Below are top recommendations for deeper study in evangelism and mission
Most Christians already know that they should be telling their friends about Jesus. But they have been poorly equipped with methods that are no longer effective in today's post-Christian world. As a result, many people become frustrated, blame themselves, and simply give up. Evangelism in a Skeptical World is a textbook on evangelism that is ideal for the church or the classroom to equip Christians with the principles and skills they need to tell the unbelievable news about Jesus to friends in a skeptical world.
Many of the older principles and methods of evangelism in the twentieth century no longer work effectively today. In a post-Christian, post-churched, post-reached world we need new methods to communicate the timeless message of the gospel in culturally relevant ways. Dr. Chan combines the theological and biblical insights of classic evangelistic training with the latest insights from missiology on contextualization, cultural hermeneutics, and storytelling. Every chapter is illustrated with real-world examples drawn from over fifteen years of evangelistic ministry. These are methods that really work - with university students, urban workers, and professionals - getting past the defensive posture that people have toward Christianity so they can seriously consider the claims of Jesus Christ.
There was something different about the way Jesus communicated with the lost: He didn't force answers upon people, He asked questions. So why don't we?
Following Christ's lead, Randy Newman has been using a questioning style of evangelism for decades. In this provocative book, he provides practical insights to help Christians engage others in meaningful spiritual conversations. He challenges us to examine how we think about people, their questions, and our crucial message.
This new edition of a bestselling textbook (over 185,000 copies sold) draws on key biblical texts to demonstrate that worship is the ultimate goal of the church and that proper worship fuels missionary outreach. John Piper offers a biblical defense of God's supremacy in all things, providing readers with a sound theological foundation for missions. He examines whether Jesus is the only way to salvation and issues a passionate plea for God-centeredness in the missionary enterprise, seeking to define the scope of the task and the means for reaching "all nations." The third edition has been revised and expanded throughout and includes new material on the prosperity gospel. The book is essential reading for those involved in or preparing for missions work. It also offers enlightenment for college and seminary students, pastors, youth workers, campus ministers, and all who want to connect their labors to God's global purposes.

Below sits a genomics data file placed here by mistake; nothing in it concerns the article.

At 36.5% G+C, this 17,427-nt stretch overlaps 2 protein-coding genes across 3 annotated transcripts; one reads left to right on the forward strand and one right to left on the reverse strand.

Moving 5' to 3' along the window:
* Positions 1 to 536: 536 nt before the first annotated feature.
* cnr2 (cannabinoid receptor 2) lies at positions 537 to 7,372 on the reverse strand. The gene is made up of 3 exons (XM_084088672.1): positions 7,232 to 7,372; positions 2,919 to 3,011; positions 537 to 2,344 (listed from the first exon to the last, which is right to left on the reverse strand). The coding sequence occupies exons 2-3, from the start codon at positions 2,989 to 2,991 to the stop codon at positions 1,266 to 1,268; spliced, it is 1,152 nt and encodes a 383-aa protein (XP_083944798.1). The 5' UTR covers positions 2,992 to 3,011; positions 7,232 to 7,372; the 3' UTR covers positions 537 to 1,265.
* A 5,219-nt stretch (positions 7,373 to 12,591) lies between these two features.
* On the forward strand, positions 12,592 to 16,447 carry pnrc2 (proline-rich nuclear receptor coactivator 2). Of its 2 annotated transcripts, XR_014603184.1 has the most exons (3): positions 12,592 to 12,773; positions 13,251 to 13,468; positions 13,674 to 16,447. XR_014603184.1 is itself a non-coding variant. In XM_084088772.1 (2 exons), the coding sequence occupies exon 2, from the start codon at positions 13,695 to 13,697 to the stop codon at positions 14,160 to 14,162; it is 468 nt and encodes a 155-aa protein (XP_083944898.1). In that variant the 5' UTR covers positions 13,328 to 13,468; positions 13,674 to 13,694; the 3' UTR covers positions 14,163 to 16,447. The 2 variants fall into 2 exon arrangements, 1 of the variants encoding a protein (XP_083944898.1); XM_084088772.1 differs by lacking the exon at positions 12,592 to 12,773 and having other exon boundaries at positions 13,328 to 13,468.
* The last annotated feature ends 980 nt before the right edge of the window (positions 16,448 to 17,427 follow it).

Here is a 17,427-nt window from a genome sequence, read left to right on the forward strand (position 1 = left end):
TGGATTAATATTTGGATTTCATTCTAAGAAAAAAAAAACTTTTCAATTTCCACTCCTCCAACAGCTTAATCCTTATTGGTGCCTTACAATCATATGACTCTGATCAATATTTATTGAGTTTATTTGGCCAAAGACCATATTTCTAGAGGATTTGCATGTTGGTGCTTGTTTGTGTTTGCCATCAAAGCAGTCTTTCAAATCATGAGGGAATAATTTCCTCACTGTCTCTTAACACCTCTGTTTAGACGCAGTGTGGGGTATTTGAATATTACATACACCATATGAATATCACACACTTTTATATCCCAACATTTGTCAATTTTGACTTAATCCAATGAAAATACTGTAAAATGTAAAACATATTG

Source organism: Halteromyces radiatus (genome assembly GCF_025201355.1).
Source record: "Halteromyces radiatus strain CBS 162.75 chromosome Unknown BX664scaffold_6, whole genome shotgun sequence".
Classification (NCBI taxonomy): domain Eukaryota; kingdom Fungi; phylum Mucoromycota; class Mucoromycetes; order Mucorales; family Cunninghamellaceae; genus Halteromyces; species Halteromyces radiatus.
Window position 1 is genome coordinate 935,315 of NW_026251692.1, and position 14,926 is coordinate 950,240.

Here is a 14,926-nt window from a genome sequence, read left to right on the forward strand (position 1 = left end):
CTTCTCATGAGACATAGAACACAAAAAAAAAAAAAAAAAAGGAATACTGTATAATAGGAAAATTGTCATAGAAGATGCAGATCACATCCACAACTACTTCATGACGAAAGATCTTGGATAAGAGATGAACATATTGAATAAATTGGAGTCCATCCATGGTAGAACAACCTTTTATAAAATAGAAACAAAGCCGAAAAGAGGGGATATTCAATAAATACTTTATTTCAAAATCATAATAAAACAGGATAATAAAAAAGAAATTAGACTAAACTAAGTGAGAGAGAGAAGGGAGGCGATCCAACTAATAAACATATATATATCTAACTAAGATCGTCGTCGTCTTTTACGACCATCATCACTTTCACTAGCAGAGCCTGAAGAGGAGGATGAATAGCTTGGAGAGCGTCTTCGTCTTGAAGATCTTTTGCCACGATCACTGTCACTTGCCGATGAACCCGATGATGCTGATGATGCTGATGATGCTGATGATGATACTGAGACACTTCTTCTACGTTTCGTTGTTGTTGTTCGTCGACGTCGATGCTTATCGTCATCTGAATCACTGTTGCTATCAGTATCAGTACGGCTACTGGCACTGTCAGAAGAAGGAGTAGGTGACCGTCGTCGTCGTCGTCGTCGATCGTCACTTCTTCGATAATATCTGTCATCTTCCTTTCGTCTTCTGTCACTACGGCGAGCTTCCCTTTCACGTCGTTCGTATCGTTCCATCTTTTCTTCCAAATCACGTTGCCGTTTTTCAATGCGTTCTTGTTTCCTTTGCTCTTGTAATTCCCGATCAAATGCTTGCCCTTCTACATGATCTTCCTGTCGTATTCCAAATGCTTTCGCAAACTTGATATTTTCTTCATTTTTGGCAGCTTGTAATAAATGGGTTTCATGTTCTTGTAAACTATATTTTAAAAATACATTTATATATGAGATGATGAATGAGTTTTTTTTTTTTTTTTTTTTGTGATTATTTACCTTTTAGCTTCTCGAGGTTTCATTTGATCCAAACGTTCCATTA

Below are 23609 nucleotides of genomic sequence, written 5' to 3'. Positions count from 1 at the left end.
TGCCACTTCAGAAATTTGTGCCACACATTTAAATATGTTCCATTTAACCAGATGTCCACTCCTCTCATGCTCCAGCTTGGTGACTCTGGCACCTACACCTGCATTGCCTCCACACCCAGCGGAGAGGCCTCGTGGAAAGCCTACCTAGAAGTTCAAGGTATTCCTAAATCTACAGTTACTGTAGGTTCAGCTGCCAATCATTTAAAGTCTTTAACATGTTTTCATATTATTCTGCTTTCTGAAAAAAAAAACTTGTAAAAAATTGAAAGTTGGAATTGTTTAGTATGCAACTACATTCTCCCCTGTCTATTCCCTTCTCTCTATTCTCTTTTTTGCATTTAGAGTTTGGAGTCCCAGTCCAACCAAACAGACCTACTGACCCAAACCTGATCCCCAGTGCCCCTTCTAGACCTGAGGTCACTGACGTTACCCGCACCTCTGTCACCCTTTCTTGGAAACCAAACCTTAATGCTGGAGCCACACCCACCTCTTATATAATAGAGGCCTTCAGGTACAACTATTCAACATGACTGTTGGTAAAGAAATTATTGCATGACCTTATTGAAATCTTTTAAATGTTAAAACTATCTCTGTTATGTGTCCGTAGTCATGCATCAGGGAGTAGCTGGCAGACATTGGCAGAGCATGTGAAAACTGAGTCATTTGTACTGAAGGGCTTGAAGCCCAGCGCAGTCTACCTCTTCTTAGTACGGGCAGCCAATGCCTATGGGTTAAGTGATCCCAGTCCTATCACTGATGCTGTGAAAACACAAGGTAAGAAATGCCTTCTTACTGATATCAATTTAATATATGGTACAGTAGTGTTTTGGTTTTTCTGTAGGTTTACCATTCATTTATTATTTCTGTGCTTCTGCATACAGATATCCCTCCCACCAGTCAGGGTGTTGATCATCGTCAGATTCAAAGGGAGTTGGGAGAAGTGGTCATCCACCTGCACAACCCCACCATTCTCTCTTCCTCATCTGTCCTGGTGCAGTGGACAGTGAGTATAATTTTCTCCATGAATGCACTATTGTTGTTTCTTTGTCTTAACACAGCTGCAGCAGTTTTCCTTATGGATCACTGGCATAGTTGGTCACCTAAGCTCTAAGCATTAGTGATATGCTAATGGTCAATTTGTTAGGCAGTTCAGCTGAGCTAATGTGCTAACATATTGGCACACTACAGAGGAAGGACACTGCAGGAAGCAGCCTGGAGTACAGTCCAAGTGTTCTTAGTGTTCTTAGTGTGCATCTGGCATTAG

People are leaving the church J.D. Greear pastors. Big givers. Key volunteers. Some of his best leaders and friends. And that’s exactly how he wants it to be.
When Jesus gave his disciples the Great Commission, he revealed that the key for reaching the world with the gospel is found in sending, not gathering. Though many churches focus time and energy on attracting people and counting numbers, the real mission of the church isn’t how many people you can gather. It’s about training up disciples and then sending them out. The true measure of success for a church should be its sending capacity, not its seating capacity.
But there is a cost to this. To see ministry multiply, we must release the seeds God has placed in our hands. And to do that, we must ask ourselves whether we are concerned more with building our kingdom or God’s.
In Gaining By Losing, J.D. Greear unpacks ten plumb lines that you can use to reorient your church’s priorities around God’s mission to reach a lost world. The good news is that you don’t need to choose between gathering or sending. Effective churches can, and must, do both.